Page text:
Food mills – yes or no?

From G.K., 4 May 2010, food mills – are they worthwhile?

Q: Do you recommend a Miu Food Mill to make mashed potatoes, or tomato sauce? I don’t have one, but am thinking of getting one. Thanks!

A: Hi, and thanks for your question. I haven’t used that particular food mill, but I inherited an old food mill years ago. I don’t use it for much besides puréeing tomatoes or root vegetables, as a matter of fact, but I use them extensively for puréeing tomatoes so your proposed uses are right on as far as I’m concerned. I don’t actually use it all that often – I usually don’t prepare such large quantities of vegetable purées and usually pass those through a blender or ricer and then a tamis (a very fine flat sieve) – but if you are growing your own tomatoes and intend to put them up for sauce, this is a great way to process them. Also, with rare exceptions, potatoes should not be processed in blenders or mixers – such processing tends to make potato starch gluey – so the food mill or potato ricer is the only appropriate way to make fluffy, perfectly smooth, potato purée.

Food mills and ricers work by pressing the food with a flat blade through small holes – large enough for pulp and juice, but too small for seeds, skin, and longer fibers. That’s why many food mills come with different-sized disks. You can achieve a more or less smooth result depending on the size of the holes in the disk.

One issue I’ve encountered with food mills is an uneven motion, usually due to an ill-fitting disk. In those cases, the disk is not exactly the same shape as the body of the food mill. You should try the assembled mill without any contents – preferably in the store – to make sure you can turn the mill continuously without catching. If it catches or sticks when you’re not using it to process food, it surely will stick when you do use it, and will be useless to you. As I said, I haven’t tried the Miu food mill. The people at Cook’s Illustrated tested a number of food mills some time ago, though, and based on ease of use and efficiency, they recommended the Cusipro food mill. Mine is an ancient Moulinex and probably has worked perfectly for forty years. My mother in law bought me a new mill for the holidays a couple of years ago, and I never used it – the mechanism didn’t turn easily and the disks never really seemed to fit – and I wound up recycling it. So be sure to give your chosen mill a few turns before buying. The last thing you need is a piece of useless kitchen clutter.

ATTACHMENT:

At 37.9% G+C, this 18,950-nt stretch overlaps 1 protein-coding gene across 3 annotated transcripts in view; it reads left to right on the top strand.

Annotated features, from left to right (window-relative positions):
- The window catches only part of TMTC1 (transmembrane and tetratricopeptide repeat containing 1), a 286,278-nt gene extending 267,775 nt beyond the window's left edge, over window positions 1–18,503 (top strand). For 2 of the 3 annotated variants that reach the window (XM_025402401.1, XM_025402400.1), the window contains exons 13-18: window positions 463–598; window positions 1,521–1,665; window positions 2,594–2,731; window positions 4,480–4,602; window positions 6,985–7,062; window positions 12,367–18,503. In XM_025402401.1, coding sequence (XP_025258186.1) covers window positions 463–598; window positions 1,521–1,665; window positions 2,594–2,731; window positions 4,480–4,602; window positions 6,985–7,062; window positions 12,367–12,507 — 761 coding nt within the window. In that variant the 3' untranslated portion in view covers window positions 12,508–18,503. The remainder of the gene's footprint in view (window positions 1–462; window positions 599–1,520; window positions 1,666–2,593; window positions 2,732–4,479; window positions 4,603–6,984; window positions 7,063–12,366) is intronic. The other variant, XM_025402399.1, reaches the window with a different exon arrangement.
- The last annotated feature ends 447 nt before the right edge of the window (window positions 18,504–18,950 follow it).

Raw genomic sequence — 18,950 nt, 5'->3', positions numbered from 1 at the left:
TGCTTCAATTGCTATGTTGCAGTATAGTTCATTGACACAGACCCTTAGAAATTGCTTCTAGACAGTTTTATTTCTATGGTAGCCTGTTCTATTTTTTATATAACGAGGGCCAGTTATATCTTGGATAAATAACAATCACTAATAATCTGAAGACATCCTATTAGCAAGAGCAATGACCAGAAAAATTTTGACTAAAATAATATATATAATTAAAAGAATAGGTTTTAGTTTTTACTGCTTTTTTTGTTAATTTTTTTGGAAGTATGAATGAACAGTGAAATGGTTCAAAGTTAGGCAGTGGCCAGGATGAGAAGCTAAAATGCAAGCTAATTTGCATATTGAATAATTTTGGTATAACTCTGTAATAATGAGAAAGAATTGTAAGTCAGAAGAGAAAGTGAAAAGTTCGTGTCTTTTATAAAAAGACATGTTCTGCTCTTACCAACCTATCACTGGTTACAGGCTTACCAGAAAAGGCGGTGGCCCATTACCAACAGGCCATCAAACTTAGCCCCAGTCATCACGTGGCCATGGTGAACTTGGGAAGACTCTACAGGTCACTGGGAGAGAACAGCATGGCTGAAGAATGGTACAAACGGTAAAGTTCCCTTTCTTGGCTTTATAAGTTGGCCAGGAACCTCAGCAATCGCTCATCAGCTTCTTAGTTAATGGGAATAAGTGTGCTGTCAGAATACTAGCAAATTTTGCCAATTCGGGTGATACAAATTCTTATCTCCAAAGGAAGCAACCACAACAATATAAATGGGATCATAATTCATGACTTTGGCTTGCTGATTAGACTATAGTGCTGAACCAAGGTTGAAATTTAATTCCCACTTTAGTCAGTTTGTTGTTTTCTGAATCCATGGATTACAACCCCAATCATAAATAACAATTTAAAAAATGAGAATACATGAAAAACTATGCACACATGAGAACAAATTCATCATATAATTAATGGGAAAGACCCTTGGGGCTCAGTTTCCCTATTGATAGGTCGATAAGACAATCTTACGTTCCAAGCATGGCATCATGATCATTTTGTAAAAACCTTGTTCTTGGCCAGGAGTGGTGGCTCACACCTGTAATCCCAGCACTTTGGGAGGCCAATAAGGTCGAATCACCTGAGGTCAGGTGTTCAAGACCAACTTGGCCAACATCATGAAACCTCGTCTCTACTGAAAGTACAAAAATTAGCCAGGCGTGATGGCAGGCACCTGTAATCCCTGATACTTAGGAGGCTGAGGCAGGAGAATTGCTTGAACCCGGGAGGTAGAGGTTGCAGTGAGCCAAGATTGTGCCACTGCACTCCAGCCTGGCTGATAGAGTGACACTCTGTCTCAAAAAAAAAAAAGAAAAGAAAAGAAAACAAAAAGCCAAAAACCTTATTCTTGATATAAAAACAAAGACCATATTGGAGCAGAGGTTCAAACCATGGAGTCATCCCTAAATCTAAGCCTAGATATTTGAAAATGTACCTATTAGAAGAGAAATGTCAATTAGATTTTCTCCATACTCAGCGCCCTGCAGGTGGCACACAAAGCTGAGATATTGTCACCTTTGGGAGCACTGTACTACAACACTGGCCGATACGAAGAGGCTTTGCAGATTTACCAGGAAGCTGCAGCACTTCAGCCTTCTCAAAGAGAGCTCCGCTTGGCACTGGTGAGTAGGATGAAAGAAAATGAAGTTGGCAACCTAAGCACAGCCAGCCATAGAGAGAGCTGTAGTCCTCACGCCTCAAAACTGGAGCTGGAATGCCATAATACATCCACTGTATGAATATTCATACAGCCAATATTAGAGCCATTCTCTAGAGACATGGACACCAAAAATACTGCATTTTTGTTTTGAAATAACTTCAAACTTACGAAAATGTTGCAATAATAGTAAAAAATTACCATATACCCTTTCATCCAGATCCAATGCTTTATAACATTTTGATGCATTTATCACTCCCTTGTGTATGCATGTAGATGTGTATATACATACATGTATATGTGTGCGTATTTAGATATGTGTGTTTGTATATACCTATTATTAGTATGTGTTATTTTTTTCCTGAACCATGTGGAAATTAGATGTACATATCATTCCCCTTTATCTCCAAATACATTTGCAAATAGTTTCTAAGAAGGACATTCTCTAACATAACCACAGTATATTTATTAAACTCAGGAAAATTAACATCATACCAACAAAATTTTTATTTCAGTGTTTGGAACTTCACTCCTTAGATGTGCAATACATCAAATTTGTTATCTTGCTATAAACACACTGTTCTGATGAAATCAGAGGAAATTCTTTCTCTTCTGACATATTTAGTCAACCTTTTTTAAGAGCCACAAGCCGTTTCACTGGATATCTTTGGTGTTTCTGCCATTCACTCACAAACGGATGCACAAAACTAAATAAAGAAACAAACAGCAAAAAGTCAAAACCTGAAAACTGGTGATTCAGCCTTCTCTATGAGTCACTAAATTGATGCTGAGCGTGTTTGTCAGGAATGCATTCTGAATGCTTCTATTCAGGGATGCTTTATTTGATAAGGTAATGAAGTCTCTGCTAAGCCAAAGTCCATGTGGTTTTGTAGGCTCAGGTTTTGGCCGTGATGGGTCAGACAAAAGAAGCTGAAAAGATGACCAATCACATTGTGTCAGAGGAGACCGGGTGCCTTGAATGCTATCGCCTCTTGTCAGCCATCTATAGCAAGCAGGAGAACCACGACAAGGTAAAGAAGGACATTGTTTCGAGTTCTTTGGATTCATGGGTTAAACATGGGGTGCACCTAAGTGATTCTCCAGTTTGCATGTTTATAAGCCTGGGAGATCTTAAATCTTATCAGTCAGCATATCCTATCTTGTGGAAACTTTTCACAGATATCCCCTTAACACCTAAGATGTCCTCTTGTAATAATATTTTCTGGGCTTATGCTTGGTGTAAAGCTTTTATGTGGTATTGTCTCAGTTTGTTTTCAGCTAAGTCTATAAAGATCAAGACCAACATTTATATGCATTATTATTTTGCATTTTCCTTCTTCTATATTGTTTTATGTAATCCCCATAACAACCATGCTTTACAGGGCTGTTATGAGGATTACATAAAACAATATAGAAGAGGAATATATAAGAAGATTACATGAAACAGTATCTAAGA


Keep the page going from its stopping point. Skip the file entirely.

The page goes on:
Good luck and write back to share your experiences with the food mill!

2 thoughts on “Food mills – yes or no?

  1. Pingback: Down by the old mill. « The Upstart Kitchen

  2. Gerri Karonis says:

    Ordered the Cuisipro food mill and just used it for the first time. Project: tomato sauce. The gadget removed all the tomato seeds, peel, and woody pulp that can sometimes be found in tomatoes. Fresh tomato sauce with basil over angel hair – is there anything better? I can see myself using this for all kinds of things. Thanks for the tip!

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